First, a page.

Although the decade began with the death of Rockefeller Center founder John D. Rockefeller Jr., his legendary philanthropic ways endured. With the rise of the Cold War, Rockefeller Center initiated a shelter program, stocking their basements with supplies. Also, after the 1963 Christmas Tree had spent three weeks on holiday display, its 60 feet of Norway wood was donated to a Boy Scout troop.
Rockefeller’s dreams of entertainment continued to proliferate throughout the sixties as Radio City set show attendance and long run records for Bye, Bye Birdie and The Odd Couple respectively.
And as wait lists to rent at Rockefeller Center rapidly grew, developers decided to expand the complex west to Sixth Avenue, landmarking even more of midtown Manhattan.
Discover more year-to-year details about Rockefeller Center in the 1960’s here:
1960: John D. Rockefeller Jr., the founder of Rockefeller Center, dies on May 11.
1961: The Cold War, Part II: the Center initiates a fallout shelter program, stocking the basement and sub-basements with emergency supplies.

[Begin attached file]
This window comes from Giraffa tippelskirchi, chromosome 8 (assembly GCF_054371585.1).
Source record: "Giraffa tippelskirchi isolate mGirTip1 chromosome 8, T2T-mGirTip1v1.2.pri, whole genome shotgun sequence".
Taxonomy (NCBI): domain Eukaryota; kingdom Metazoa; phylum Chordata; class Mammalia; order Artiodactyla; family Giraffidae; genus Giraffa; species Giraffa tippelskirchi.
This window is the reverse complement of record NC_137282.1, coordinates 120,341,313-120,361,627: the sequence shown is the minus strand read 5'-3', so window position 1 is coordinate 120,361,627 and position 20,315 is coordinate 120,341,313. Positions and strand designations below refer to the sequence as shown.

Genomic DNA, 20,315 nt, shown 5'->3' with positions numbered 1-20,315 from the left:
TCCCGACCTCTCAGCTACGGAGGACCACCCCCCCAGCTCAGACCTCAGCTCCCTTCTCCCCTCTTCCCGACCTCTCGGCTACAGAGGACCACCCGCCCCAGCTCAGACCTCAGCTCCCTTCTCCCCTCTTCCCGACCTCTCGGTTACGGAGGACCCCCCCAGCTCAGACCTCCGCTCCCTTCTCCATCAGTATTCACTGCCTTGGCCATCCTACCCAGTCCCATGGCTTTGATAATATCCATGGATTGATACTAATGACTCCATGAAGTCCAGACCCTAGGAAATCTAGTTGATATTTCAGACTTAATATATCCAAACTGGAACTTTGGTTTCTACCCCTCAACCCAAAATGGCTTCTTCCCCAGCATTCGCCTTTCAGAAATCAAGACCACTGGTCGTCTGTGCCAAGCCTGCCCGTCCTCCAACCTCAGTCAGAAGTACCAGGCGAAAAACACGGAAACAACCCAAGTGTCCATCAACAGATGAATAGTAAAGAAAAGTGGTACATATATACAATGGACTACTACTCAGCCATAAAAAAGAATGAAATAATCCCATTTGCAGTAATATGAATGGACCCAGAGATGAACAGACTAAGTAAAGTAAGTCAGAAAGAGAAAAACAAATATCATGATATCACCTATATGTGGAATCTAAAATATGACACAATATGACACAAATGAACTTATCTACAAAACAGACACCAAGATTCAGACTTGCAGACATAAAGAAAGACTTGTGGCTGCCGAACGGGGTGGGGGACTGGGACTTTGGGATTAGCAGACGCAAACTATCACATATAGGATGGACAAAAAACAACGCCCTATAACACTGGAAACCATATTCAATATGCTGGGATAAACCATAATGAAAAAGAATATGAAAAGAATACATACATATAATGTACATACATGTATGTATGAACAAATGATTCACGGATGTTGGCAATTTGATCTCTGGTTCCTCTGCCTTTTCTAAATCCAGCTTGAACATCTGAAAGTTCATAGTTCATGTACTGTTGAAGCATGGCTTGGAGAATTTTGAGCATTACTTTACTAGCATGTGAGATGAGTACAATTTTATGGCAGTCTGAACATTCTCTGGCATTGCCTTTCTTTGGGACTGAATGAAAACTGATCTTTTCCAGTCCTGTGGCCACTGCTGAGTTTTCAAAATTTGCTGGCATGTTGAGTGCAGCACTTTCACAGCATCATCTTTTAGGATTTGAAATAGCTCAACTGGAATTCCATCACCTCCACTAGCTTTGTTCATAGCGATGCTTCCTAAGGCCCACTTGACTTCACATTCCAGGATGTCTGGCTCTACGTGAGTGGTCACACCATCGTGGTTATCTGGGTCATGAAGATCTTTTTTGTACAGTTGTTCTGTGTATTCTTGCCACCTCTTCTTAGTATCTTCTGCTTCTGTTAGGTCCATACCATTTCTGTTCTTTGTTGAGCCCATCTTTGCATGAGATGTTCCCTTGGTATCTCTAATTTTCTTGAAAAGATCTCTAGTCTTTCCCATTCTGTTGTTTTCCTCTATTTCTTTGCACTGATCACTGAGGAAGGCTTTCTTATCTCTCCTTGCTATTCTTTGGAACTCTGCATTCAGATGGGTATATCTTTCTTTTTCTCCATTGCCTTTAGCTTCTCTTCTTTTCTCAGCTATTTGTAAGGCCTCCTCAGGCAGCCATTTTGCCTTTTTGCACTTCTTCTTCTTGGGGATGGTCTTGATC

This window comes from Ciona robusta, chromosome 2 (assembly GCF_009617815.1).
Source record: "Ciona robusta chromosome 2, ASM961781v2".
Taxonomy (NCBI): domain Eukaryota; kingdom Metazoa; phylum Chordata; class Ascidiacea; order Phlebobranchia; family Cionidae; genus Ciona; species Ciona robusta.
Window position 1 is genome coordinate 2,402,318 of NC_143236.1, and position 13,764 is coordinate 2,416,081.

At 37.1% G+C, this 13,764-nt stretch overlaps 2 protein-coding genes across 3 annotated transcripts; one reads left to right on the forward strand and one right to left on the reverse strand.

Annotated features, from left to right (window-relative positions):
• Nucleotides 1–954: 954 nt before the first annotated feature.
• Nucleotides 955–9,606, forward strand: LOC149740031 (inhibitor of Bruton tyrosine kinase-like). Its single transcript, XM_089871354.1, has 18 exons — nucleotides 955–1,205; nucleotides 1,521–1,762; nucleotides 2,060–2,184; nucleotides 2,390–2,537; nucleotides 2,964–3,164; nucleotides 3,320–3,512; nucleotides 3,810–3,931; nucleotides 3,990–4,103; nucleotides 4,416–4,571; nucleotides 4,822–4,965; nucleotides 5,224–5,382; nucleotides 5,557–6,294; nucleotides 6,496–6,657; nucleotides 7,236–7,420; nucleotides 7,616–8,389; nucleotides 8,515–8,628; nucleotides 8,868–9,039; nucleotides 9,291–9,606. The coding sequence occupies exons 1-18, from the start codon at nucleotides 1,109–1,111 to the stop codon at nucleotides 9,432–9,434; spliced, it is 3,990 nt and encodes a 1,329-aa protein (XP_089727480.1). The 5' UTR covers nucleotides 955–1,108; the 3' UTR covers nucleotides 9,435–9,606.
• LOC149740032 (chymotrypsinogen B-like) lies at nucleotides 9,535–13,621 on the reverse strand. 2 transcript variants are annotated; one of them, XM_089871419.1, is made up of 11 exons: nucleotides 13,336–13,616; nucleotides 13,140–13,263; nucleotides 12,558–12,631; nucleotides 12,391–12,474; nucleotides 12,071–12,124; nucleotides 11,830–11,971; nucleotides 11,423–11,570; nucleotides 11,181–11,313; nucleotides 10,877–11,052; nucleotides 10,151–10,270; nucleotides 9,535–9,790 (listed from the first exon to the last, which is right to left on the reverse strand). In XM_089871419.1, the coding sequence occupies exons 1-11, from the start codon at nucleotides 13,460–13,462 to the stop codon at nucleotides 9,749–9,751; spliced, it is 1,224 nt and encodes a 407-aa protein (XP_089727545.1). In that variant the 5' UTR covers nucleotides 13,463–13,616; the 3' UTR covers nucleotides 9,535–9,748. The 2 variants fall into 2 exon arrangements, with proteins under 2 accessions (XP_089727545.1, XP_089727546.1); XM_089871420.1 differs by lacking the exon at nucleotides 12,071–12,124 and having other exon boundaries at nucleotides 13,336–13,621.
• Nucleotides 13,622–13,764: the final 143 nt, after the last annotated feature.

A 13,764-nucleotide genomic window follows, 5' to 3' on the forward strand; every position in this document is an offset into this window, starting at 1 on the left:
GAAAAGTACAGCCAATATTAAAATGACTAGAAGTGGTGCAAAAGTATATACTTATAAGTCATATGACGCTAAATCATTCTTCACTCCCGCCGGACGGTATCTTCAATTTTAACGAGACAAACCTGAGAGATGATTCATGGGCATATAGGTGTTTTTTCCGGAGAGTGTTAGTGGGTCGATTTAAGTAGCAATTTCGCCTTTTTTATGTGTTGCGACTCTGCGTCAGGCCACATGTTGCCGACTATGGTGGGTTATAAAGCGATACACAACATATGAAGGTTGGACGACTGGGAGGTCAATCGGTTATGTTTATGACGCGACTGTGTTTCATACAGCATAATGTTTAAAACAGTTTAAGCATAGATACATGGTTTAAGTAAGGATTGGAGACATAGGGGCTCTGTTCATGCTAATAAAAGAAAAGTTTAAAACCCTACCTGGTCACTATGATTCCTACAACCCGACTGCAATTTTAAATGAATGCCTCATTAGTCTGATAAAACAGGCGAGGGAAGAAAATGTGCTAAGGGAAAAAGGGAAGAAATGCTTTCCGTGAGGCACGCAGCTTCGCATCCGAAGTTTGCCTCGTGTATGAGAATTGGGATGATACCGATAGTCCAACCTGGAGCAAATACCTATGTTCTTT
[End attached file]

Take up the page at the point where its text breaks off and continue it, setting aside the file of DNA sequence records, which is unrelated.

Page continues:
1962: Rockefeller Center renews its ground lease with Columbia University, owner of the land beneath the buildings.
1963: The film version of Bye, Bye Birdie sets a new attendance record at Radio City Music Hall: 165,225 in a single week.
1964: This year’s Christmas Tree has more than 7,000 lights and six miles of electrical wiring.
1965: The ceiling of Radio City Music Hall is regilded for the first time since its opening.
1966: The U.S. Passport Office at 630 Fifth Avenue processes 1800 applications in a single day.
1967: Rockefeller Center is “110% rented” – that is, applicants on the waiting list have already requested space amounting to ten percent of the Center’s total inventory.
1968: The Odd Couple sets the record for longest run at Radio City Music hall – 14 weeks.
1969: Shortly after midnight on November 11, a terror bomb detonates on the 20th floor of 30 Rockefeller Plaza; no one is injured.